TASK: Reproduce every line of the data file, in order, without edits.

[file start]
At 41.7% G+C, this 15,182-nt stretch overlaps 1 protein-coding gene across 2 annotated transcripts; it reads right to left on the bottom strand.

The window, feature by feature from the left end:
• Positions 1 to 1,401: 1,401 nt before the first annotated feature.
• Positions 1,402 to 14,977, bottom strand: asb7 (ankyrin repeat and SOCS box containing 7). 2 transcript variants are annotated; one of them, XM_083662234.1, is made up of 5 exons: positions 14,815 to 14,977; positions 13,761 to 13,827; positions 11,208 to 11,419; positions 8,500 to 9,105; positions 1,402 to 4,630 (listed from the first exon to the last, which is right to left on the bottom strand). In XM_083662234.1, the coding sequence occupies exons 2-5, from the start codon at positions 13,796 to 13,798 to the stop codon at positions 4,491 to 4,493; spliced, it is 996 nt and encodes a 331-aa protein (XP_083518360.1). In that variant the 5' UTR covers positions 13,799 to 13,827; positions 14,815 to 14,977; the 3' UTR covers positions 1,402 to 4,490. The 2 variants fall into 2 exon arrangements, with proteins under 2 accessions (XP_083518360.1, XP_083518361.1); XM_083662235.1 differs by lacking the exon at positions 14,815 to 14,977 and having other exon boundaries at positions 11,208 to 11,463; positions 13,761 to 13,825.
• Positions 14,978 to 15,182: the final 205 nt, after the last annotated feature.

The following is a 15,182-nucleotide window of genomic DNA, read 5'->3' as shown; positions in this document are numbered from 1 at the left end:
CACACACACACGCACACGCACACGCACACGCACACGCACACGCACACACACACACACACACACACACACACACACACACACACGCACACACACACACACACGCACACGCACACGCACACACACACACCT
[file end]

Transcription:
At 41.7% G+C, this 15,182-nt stretch overlaps 1 protein-coding gene across 2 annotated transcripts; it reads right to left on the bottom strand.

The window, feature by feature from the left end:
• Positions 1 to 1,401: 1,401 nt before the first annotated feature.
• Positions 1,402 to 14,977, bottom strand: asb7 (ankyrin repeat and SOCS box containing 7). 2 transcript variants are annotated; one of them, XM_083662234.1, is made up of 5 exons: positions 14,815 to 14,977; positions 13,761 to 13,827; positions 11,208 to 11,419; positions 8,500 to 9,105; positions 1,402 to 4,630 (listed from the first exon to the last, which is right to left on the bottom strand). In XM_083662234.1, the coding sequence occupies exons 2-5, from the start codon at positions 13,796 to 13,798 to the stop codon at positions 4,491 to 4,493; spliced, it is 996 nt and encodes a 331-aa protein (XP_083518360.1). In that variant the 5' UTR covers positions 13,799 to 13,827; positions 14,815 to 14,977; the 3' UTR covers positions 1,402 to 4,490. The 2 variants fall into 2 exon arrangements, with proteins under 2 accessions (XP_083518360.1, XP_083518361.1); XM_083662235.1 differs by lacking the exon at positions 14,815 to 14,977 and having other exon boundaries at positions 11,208 to 11,463; positions 13,761 to 13,825.
• Positions 14,978 to 15,182: the final 205 nt, after the last annotated feature.

The following is a 15,182-nucleotide window of genomic DNA, read 5'->3' as shown; positions in this document are numbered from 1 at the left end:
CACACACACACGCACACGCACACGCACACGCACACGCACACGCACACACACACACACACACACACACACACACACACACACACGCACACACACACACACACGCACACGCACACGCACACACACACACCT